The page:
…..the equivalent of over 11 garments a year for every person on the planet.
How toxic are your threads? If you’re a fan of cheap, disposable fashion, the answer isn’t one you’re going to like. A new investigation commissioned by Greenpeace found residues of hormone-disrupting and cancer-causing chemicals in clothing made by 20 leading high-street brands, includingArmani, Benetton, Calvin Klein, Diesel, Esprit, Gap, Levi Strauss, Victoria’s Secret, and Zara. As the world’s largest apparel retailer, Zara was among the worst offenders. “Zara alone churns out 850 million clothing items a year,” says Li Yifang, a toxics campaigner at Greenpeace East Asia. “You can imagine the size of the toxic footprint it has left on this planet, particularly in developing countries like China where many of its products are made.”
In April, Greenpeace purchased 141 items of clothing, including jeans, trousers, T-shirts, dresses, and underwear made from both natural and synthetic materials, from authorized retailers in 29 countries and regions. Tests at Greenpeace Research Laboratories at the University of Exeter in the United Kingdom and at independent accredited labs worldwide found that all the brands had at least several items containing hazardous chemicals, including some classified as “toxic” or “very toxic” to aquatic life.
All the brands tested by Greenpeace had at least several items containing hazardous chemicals.
Roughly two-thirds of the samples contained nonylphenol ethoxylate (NPE), a textile surfactant that degrades to the more environmentally persistent nonylphenol (NP) when released into the environment. NP is a hormone-disruptor known to accumulate in fish and other aquatic organisms. Named a “priority hazardous substance” under the EU Water Framework Directive, NP has also recently been detected in human tissue.
But the chemical traces weren’t just the result of the manufacturing process. In the case of of clothes with high levels of phthalates, a group of chemicals used to make plastics like polyvinyl chloride more pliable, they were incorporated deliberately within the plastisol print on the fabric.
Two items, both from Zara, contained cancer-causing amines from the use of AZO dyes.
All 31 of the samples of plastisol-printed fabric tested positive for phthalates, which the United States has banned from many garments and children’s products because of their links to reproductive abnormalities (including reduced sperm counts and testicular atrophy) and certain types of cancer. Two items, both from Zara, contained cancer-causing amines from the use of AZO dyes.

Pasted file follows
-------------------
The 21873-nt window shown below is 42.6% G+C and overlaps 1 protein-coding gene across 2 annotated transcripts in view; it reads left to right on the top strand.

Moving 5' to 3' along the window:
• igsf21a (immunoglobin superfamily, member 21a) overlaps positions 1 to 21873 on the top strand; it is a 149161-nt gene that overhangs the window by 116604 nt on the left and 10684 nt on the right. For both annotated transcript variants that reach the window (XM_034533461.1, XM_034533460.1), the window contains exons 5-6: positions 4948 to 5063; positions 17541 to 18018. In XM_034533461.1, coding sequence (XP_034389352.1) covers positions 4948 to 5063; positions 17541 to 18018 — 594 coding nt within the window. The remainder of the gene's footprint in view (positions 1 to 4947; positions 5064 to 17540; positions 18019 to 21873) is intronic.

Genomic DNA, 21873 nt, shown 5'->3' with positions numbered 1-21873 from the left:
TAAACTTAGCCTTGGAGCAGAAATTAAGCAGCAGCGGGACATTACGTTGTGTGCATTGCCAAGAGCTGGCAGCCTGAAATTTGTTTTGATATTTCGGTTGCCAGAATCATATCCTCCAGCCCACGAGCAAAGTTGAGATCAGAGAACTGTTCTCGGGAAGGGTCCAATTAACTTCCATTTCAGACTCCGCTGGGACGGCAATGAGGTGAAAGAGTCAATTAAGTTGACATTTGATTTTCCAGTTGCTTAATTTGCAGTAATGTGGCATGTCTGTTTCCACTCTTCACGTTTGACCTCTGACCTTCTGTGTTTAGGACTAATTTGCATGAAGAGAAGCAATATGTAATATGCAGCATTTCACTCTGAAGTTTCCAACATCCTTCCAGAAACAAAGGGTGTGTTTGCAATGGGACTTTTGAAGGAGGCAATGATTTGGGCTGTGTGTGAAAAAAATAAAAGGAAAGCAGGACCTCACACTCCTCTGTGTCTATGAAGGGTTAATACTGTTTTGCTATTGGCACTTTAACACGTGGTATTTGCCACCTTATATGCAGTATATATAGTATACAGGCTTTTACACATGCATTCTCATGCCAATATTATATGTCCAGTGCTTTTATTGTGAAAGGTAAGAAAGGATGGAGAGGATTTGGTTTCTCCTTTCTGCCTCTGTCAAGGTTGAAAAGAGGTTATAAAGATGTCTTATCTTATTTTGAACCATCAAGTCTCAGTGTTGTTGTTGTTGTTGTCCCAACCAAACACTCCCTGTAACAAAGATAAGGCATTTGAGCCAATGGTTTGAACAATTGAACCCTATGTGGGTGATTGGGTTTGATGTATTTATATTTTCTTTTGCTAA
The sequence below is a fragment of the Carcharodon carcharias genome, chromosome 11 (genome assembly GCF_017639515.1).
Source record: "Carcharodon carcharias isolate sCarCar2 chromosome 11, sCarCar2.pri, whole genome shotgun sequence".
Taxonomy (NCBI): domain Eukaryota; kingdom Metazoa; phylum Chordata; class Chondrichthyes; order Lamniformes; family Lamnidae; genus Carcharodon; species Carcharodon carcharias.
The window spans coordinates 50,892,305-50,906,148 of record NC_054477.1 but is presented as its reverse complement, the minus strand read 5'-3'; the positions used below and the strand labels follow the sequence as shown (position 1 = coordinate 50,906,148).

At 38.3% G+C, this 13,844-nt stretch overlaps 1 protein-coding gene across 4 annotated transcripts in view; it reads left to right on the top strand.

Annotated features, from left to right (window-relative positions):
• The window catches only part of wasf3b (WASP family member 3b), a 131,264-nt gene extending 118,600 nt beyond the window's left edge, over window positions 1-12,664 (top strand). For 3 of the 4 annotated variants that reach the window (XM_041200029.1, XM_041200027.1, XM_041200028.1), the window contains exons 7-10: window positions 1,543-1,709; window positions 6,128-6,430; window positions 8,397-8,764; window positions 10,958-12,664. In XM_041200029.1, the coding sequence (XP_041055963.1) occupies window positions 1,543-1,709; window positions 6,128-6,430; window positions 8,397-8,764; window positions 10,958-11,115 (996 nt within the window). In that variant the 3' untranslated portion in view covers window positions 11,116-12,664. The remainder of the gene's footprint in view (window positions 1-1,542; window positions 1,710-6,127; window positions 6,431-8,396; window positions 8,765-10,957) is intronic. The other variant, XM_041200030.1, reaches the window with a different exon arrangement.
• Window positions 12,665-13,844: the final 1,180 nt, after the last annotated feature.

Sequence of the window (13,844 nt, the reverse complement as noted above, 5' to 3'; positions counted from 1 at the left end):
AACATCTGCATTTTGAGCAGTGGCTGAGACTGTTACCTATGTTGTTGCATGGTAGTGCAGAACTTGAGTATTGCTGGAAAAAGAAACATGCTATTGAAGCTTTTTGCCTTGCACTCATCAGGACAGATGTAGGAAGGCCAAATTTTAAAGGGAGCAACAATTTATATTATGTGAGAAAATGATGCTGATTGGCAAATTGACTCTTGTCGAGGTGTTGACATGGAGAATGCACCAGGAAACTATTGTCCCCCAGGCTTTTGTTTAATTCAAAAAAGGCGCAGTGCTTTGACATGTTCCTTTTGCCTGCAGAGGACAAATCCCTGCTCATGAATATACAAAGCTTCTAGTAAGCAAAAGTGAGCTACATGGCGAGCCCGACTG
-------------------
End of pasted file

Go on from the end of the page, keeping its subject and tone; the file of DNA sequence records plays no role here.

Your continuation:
“The testing results reveal how much toxic chemicals these brands are dumping in China and other developing nations where products are made and regulations are loose,” Li says. “As the world’s biggest fashion retailers, the likes of Zara have no choice but to change their practices, not only for its consumers but also for the communities affected by its irresponsible suppliers.”
CHANGE OF PACE
Around 80 billion garments are produced worldwide, the equivalent of just over 11 garments a year for every person on the planet, according to Greenpeace. The growing volumes of clothing being made, sold, and disposed of magnifies the human and environmental costs of our clothes at every stage of their life cycle, which means that even minute quantities of toxins can cumulatively amount to the widespread dispersal of damaging chemicals across the globe, the group says.
80 billion garments are produced worldwide, the equivalent of over 11 garments a year for every person on the planet.
“The worst part is, as fashion gets faster and more globalized, more and more consumers worldwide are becoming fashion’s victims while contributing to the industry’s pollution,” Li adds. “But it doesn’t have to be so. We’ve already witnessed commitments from sportswear giants such as Adidas, Nike, and the Chinese brand Li-Ning, to eliminating the use of all hazardous chemicals in the entirety of their supply chains.”
The three brands are among a group of manufacturers and retailers, which Greenpeace refers to as “engaged,” that have agreed to phase out all toxic chemicals by 2020. Others that have pledged to do the same are C&A, H&M, Puma and, most recently, Marks & Spencer.
Detox “greenwashers,” defined as brands that have declared a zero-discharge intention but have not made credible individual commitments or action plans in their own right, include G-Star Raw and Levi’s, while “detox laggards,” or brands with chemical-management policies and programs that have yet to make a credible commitment to zero discharge, count Zara, Calvin Klein, Tommy Hilfier,Mango, and Gap among their numbers. The group also referred to Esprit,
Metersbonwe, and Victoria’s Secret as “discharge villains” for their lackluster or nonexistent policies and programs for chemicals management.